<image001.png>

CW Bill Rouse Amel Owners Yacht School

Address: 720 Winnie, Galveston Island, Texas 77550 

 

 

On Wed, Apr 22, 2020 at 9:24 AM Paul Dowd and Sharon Brown <paul.dowd@...> wrote:

Before leaving the boat for an extended period of time I have always used 30ml Sodium Metabisulphite in 7.2l water (approx. 1 bucket), circulated through for half an hour, then allowing the bucket to drain, leaving the membranes flooded with the solution. Note that the concentration is the same regardless of the capacity of the water maker. I have never had a problem.

 

Cheers,

Paul

S/Y Ya Fohi - Amel 54 #98 - Grenada

 

From: main@AmelYachtOwners.groups.io <main@AmelYachtOwners.groups.io> On Behalf Of CW Bill Rouse
Sent: 22 April 2020 15:10
To: main@AmelYachtOwners.groups.io Notification <main@amelyachtowners.groups.io>
Subject: Re: [AmelYachtOwners] Membrane Tube end caps

 

One of the things that have not been mentioned in this Topic is the possible causes of the deterioration of some materials used for endcaps.

 

There is anecdotal evidence that points to Sodium Metabisulfite, the pickling chemical as being a cause, especially when it is mixed in a solution greater than recommended by Dessalator. IMPORTANTLY, the smaller watermakers (50-60 liter) have less than 1/3rd the internal volume that the larger watermakers (150-250), yet the recommended dosage is the same! This makes no sense to me. Additionally, there are some who believe if a small amount of pickling agent is good, more is better. BeBe (SM 387), with a D160 watermaker, had this "more is better" problem for the first 1.5 years of her life. She was cared for by an "experienced" guy in Tortola. He was one of those who believed, more is better. During his this time,  BeBe's owner only used BeBe 3 or 4 times for 2 weeks or less.  After each use, he had the caretaker pickle the watermaker. Within a few months of our ownership, the membranes needed replacing, and the white endcaps were deteriorated around the interconnect bobbin. When we bought BeBe, the watermaker had 34 hours on the meter, but the endcaps and the membranes needed replacing. I estimate that, except for a few weeks, the system was filled with a very high solution of Sodium Metabisulfite.

 

I replaced the white end caps with the "new" black end caps and had no issues for almost 11 years of ownership. During that ownership, I never used Sodium Metabisulfite. I replaced the membranes about every 3 years. I replaced them when the TDS neared 300ppm. This was my preference. Interestingly some Spectra watermakers have an auto-rejection system that rejects product water at 750ppm (default). Some watermaker manufacturers have said that any ppm that is under 1000ppm is safe. WHO states that 750ppm is safe, but recommends a daily intake limit at 500ppm. The efficiency of membranes, in terms of ppm changes with age. The slow creep of ppm will not be noticed. You should check ppm continuously.

 

Lastly, I have found Dessalaltor to be responsive to our needs. And, please remember this: "We encourage postings which will genuinely help Amel owners source needed parts and services. We encourage you to support the Amel brand and be respectful to the brand in your postings. Care should be taken to not post anything that could be considered offensive or derogatory regarding Amel, any Member, or Sponsor. Please refrain from political issues, rude, or inappropriate language. Please refrain from criticism of persons or businesses in which you may have experienced unsatisfactory results, because it would be one-sided, without the ability of the other side to respond."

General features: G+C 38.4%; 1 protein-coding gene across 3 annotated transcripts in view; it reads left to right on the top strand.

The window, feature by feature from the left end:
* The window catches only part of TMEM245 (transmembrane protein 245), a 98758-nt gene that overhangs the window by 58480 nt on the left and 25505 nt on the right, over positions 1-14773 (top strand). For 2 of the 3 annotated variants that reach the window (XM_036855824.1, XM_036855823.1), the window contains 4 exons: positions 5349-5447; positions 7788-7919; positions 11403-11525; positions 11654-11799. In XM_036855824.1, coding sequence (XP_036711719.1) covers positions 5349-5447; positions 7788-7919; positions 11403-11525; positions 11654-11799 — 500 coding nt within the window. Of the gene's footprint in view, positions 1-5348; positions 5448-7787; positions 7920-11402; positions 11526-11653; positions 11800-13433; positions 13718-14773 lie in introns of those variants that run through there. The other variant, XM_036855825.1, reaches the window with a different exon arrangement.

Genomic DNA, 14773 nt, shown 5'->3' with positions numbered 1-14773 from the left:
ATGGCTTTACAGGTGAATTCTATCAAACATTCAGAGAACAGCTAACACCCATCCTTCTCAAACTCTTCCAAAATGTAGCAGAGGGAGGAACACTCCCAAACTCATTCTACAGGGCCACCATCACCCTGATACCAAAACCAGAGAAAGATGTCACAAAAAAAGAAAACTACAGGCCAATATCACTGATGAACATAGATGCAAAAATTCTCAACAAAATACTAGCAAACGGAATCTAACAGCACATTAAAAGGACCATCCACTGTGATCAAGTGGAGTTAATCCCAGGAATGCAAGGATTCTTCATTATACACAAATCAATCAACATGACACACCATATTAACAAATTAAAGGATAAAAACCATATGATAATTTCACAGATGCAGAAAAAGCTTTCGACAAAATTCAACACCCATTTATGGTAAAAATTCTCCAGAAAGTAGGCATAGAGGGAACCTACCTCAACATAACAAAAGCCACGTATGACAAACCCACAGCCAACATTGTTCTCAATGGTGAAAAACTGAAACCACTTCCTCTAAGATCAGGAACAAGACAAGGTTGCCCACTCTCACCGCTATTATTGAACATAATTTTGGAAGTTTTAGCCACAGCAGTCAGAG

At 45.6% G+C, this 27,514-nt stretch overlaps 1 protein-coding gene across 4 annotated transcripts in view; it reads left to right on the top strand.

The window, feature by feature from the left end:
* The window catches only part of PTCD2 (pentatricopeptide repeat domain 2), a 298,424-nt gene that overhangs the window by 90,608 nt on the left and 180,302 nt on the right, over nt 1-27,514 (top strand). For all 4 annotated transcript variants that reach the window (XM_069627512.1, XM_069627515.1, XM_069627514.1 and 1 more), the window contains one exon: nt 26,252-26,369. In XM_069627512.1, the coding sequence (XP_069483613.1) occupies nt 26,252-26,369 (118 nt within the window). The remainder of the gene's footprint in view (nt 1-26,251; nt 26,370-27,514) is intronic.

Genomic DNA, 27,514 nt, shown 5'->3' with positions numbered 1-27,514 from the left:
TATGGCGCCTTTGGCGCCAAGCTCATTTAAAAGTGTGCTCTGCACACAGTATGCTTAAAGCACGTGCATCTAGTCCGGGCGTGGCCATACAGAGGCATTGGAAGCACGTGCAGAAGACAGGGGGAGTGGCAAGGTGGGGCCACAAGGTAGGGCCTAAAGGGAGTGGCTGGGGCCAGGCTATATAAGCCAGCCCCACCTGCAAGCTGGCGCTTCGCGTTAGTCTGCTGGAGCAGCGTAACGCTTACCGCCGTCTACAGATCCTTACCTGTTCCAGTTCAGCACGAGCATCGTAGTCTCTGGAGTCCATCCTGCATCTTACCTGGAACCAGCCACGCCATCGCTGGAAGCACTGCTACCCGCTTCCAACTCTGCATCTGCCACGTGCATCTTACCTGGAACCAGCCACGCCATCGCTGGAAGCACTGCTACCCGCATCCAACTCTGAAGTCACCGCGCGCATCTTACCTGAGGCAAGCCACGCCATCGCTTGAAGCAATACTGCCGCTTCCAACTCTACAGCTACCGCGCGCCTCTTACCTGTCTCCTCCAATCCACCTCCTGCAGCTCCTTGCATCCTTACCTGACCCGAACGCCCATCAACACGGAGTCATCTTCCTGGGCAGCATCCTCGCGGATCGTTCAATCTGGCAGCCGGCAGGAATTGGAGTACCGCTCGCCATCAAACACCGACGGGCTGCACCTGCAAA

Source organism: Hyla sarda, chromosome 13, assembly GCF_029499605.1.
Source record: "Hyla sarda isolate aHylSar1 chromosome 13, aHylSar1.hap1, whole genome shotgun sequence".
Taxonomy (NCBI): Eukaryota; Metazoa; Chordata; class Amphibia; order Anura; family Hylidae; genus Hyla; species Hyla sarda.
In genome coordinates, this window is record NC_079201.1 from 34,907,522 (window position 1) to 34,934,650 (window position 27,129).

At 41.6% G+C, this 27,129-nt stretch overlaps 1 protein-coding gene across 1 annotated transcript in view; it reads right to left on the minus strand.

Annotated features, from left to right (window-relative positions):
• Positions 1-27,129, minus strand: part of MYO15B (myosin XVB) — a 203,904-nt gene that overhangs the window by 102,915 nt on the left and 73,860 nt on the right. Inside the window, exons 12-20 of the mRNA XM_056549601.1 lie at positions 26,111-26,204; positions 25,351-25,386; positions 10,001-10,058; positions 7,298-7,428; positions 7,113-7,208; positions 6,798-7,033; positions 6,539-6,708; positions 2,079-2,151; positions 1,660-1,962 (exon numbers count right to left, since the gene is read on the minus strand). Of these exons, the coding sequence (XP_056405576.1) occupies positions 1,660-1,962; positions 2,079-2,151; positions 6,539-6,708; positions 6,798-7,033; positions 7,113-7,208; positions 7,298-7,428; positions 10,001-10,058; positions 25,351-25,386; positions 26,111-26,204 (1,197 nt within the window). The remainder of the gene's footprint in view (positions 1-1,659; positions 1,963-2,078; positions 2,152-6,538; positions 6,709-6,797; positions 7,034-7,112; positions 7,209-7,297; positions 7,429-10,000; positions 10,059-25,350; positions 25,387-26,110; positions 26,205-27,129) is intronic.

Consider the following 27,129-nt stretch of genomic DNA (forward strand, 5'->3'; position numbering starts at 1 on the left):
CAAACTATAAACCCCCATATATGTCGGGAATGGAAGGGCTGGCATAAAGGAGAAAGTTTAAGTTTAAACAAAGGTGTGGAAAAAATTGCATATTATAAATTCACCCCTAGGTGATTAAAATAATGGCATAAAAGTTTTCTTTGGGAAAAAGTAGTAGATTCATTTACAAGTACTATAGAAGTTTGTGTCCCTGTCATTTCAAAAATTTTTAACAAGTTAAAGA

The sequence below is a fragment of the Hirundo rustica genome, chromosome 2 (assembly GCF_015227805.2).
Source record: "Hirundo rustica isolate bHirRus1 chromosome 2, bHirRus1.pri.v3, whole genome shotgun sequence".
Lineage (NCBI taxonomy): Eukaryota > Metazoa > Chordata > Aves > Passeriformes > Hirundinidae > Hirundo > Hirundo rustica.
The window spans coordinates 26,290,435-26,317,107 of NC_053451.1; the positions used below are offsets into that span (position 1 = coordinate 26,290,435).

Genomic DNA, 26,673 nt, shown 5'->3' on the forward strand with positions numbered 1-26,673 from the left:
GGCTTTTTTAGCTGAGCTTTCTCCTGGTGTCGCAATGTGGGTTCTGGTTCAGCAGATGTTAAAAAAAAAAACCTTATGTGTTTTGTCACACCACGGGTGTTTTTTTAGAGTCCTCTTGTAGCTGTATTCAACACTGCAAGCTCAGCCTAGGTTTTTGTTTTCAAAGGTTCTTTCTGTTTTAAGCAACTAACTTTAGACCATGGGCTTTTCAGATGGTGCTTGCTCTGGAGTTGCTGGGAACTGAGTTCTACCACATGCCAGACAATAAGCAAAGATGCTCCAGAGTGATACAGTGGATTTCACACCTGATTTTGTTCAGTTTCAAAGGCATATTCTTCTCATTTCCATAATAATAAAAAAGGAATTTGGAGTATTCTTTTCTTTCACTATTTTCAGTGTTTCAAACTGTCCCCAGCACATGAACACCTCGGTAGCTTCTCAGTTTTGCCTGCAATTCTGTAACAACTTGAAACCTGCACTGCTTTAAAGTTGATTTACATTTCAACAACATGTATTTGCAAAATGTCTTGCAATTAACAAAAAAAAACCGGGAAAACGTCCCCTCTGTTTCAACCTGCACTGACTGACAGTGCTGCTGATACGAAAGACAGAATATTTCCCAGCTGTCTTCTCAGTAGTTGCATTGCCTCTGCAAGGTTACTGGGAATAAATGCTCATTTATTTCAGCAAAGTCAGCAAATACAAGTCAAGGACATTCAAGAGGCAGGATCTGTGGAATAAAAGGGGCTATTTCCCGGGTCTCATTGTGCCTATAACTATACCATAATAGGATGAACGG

BTW, Dessalator is the supplier of choice of many Super Yachts.

 

 

<image002.jpg>

CW Bill Rouse Amel Owners Yacht School 

Address: 720 Winnie, Galveston Island, Texas 77550  

 

 

 

On Wed, Apr 22, 2020 at 7:41 AM Arno Luijten <arno.luijten@...> wrote:

Hi Danny,

I fully agree we should not dismiss the choices Amel made too easy. I think the choice Amel made with the Desalator watermaker was excellent. But like with everything in life it was also a compromise between pro's and con's.
Reality is that companies that make watermakers are up to some extent just assembling stuff that is in the market anyway. So the membranes are from DuPont, the HP pump is from Cat, etc, etc.
But fact remains there are some valid points of criticism to be expressed for the Desalator product. That does not imply that Amel is to blame. It just means that Desalator has room for improving the product.
Until now I did not find a cruiser perfectly happy with his or hers watermaker. These things are extremely sensitive to bad treatment and treating them well can be a drag after so much time.
From my point of view there are a few things Desalator could improve with very little cost. I appreciate they don't change the product every two years and forget about spareparts for the installed base, like many companies do, but there are some obvious thing they could improve like many Amel owners already did themselves.

Regards,

Arno Luijten
SV Luna,
A54-121 


-- 
Cheers
Paul
Ya Fohi - Amel 54 #98 

 


--
Arnold
SY Zephyr SM203


Re: ZOOM Meeting of Members #ZOOM #poll

Paul Guenette
 

Hello Bill,

I would like to attend if it is possible.

thank you, Paul

Aramis
SM 444
San Francisco 


Re: Membrane Tube end caps

Mohammad Shirloo
 

Hi Arnold;

 

I had placed an order for about 10 packs a few years ago. At the time they were 5 Euros per pack. I do see now that they have increased their price to 27.53 Euros on their website. That is an unexpected increase.

 

Happy Sailing;

 

 

Mohammad and Aty

B&B Kokomo

AMEL 54 #099